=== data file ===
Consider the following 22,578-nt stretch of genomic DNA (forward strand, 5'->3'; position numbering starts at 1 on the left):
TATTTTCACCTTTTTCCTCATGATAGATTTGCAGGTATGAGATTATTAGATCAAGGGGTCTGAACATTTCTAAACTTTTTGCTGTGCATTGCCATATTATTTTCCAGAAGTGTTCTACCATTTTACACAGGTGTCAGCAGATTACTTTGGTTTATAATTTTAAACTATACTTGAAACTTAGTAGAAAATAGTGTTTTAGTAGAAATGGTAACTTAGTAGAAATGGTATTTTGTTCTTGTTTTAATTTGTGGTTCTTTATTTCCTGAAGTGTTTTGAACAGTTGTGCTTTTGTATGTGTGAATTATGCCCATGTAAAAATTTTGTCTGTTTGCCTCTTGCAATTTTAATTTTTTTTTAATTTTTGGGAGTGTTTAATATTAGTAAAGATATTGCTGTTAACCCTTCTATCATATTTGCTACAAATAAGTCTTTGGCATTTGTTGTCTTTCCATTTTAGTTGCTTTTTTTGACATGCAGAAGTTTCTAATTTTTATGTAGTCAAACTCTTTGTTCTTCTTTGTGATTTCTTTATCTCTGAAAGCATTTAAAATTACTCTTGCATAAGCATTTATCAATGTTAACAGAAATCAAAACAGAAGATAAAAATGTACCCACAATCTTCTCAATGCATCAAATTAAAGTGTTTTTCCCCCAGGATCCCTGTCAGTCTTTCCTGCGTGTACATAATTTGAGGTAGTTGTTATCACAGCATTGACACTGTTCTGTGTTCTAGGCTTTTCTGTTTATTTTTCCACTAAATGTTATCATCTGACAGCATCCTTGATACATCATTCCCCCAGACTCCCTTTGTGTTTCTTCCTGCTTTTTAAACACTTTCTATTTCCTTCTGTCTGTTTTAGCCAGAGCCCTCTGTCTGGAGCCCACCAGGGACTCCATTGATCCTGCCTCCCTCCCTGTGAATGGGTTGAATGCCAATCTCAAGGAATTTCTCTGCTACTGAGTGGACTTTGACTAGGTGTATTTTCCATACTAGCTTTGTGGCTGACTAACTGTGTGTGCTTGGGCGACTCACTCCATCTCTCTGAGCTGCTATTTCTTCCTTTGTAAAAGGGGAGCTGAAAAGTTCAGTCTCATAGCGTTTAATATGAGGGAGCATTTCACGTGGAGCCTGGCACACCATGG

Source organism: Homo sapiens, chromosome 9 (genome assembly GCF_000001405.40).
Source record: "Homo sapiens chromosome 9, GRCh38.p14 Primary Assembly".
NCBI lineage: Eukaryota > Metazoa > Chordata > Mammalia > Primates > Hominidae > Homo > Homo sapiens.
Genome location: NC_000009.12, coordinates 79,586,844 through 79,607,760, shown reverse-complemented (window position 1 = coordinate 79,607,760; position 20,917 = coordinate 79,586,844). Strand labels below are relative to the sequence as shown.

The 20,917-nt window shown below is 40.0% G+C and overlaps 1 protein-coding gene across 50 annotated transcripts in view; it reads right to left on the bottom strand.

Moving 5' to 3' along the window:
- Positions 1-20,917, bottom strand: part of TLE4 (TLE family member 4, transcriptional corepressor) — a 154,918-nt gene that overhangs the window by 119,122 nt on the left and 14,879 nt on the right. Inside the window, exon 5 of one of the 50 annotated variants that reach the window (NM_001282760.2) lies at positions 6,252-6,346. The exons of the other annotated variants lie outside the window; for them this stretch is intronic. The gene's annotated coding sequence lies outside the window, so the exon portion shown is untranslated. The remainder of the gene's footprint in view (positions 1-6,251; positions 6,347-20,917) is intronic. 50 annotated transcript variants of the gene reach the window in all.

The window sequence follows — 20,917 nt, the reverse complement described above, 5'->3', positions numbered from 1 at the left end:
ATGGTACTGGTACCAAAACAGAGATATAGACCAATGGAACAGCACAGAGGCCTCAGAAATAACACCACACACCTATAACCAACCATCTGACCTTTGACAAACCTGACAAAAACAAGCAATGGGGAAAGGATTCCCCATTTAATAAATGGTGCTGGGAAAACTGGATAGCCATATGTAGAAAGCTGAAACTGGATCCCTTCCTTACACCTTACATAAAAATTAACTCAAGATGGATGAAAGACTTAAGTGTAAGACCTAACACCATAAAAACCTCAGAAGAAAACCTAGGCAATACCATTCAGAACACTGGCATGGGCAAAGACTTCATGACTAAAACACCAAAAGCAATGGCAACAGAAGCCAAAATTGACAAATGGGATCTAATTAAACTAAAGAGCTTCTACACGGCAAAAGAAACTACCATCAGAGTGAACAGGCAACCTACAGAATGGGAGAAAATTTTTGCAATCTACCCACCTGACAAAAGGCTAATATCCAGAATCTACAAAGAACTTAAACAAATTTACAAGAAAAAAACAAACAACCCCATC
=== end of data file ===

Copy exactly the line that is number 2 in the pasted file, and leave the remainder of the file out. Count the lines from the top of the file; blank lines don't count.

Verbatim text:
TATTTTCACCTTTTTCCTCATGATAGATTTGCAGGTATGAGATTATTAGATCAAGGGGTCTGAACATTTCTAAACTTTTTGCTGTGCATTGCCATATTATTTTCCAGAAGTGTTCTACCATTTTACACAGGTGTCAGCAGATTACTTTGGTTTATAATTTTAAACTATACTTGAAACTTAGTAGAAAATAGTGTTTTAGTAGAAATGGTAACTTAGTAGAAATGGTATTTTGTTCTTGTTTTAATTTGTGGTTCTTTATTTCCTGAAGTGTTTTGAACAGTTGTGCTTTTGTATGTGTGAATTATGCCCATGTAAAAATTTTGTCTGTTTGCCTCTTGCAATTTTAATTTTTTTTTAATTTTTGGGAGTGTTTAATATTAGTAAAGATATTGCTGTTAACCCTTCTATCATATTTGCTACAAATAAGTCTTTGGCATTTGTTGTCTTTCCATTTTAGTTGCTTTTTTTGACATGCAGAAGTTTCTAATTTTTATGTAGTCAAACTCTTTGTTCTTCTTTGTGATTTCTTTATCTCTGAAAGCATTTAAAATTACTCTTGCATAAGCATTTATCAATGTTAACAGAAATCAAAACAGAAGATAAAAATGTACCCACAATCTTCTCAATGCATCAAATTAAAGTGTTTTTCCCCCAGGATCCCTGTCAGTCTTTCCTGCGTGTACATAATTTGAGGTAGTTGTTATCACAGCATTGACACTGTTCTGTGTTCTAGGCTTTTCTGTTTATTTTTCCACTAAATGTTATCATCTGACAGCATCCTTGATACATCATTCCCCCAGACTCCCTTTGTGTTTCTTCCTGCTTTTTAAACACTTTCTATTTCCTTCTGTCTGTTTTAGCCAGAGCCCTCTGTCTGGAGCCCACCAGGGACTCCATTGATCCTGCCTCCCTCCCTGTGAATGGGTTGAATGCCAATCTCAAGGAATTTCTCTGCTACTGAGTGGACTTTGACTAGGTGTATTTTCCATACTAGCTTTGTGGCTGACTAACTGTGTGTGCTTGGGCGACTCACTCCATCTCTCTGAGCTGCTATTTCTTCCTTTGTAAAAGGGGAGCTGAAAAGTTCAGTCTCATAGCGTTTAATATGAGGGAGCATTTCACGTGGAGCCTGGCACACCATGG